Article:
Avon Is Calling, and It’s a Jungle Out There : Brazil: Women find independence doing big business in the Amazon.


Elisa Maria Rodrigues doesn’t ring her customers’ doorbells, because in the middle of the Amazon jungle there aren’t any. Many times there aren’t even any doors, just stick-frame houses covered with big, black plastic tarps or dried palm fronds.

Still, as she and thousands of Brazilian women like her make their way across rivers, down dusty roads, up hills and through swamps to the homes and habitats of gold miners, prostitutes, farmers and others trying to scratch out a living, the refrain is one familiar to Americans for about 30 years.

“It’s the Avon lady.”

Every day in Brazil, a small army of women armed with Bart Simpson deodorant and Eros and Topaz colognes spread out through the world’s most dense vegetation, hawking their wares in remote places like this mosquito-infested gold-mining camp and scores of other small towns and villages accessible only by water or air.


In canoes, on riverboats and aboard small, propeller-driven aircraft, they venture to the unlikeliest places, selling products to the unlikeliest of people and with the most surprising results--tens of millions of dollars in sales. For Avon, this Amazon sales force, which is beginning to take on legendary proportions and is even being considered as the subject of a major motion picture, has proven an unexpected boon.

Last year, Avon’s Amazon sales force accounted for $70 million, 15% of the company’s $465 million in sales nationally. Brazil is now the largest single market outside of the United States for Avon, which recorded $3.8 billion in sales worldwide in 1993.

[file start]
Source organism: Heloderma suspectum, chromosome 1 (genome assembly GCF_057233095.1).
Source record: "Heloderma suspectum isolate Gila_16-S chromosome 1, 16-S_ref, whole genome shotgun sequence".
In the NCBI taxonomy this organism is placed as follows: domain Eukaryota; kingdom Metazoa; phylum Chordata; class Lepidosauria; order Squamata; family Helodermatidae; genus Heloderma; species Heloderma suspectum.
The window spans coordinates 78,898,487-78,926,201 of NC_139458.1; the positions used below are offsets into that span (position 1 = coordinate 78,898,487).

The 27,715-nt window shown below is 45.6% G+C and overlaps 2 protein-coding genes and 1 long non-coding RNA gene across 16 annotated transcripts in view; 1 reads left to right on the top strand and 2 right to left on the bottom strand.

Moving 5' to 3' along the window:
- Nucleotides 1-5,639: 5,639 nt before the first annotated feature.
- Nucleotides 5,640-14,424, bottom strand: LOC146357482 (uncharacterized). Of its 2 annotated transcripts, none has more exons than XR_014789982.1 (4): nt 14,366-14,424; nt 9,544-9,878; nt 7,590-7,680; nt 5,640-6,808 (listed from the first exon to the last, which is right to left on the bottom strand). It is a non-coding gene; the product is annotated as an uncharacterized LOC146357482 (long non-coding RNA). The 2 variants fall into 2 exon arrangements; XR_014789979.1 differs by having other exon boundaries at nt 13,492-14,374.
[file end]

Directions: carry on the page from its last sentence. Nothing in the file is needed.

“The economists thought we were crazy to go to the Amazon, and they’re right if you analyze the economic indicators,” said Avon Brazil’s president, Ademar Serodio. “People (there) live in places where there are no banks, no infrastructure, no major employers and payments are made through bartered goods.”

Avon discovered, however, that it was exactly for those reasons that it was successful. The company’s flexible system allowed representatives to be paid in chickens, eggs, gold, fruit, vegetables or services. And because these remote communities were so cut off from commerce, they contained the pent-up demand of potential consumers who wanted to look and smell good.


“Everybody thinks a miner is like an animal,” said Juarez Araujao Limas, 36, covered with rust-colored dirt as he tried to wrestle grams of gold out of the ground in the sweltering heat of Patrocinio. “But we’re normal people who want normal products like everybody else. Nobody likes to get next to a good-looking girl smelling bad.”

They’d better not, said Eliene da Silva Costa, a 20-year-old prostitute and Avon customer in one of the four brothels that serve Patrocinio.

“When a guy is smelling, we send him away,” Costa said.

While the Amazon market, growing at 50% annually, has been a huge plus for the world’s largest cosmetics company, it has been an even greater blessing to the company’s 42,000 regional representatives, part of Avon Brazil’s 400,000-strong national sales force.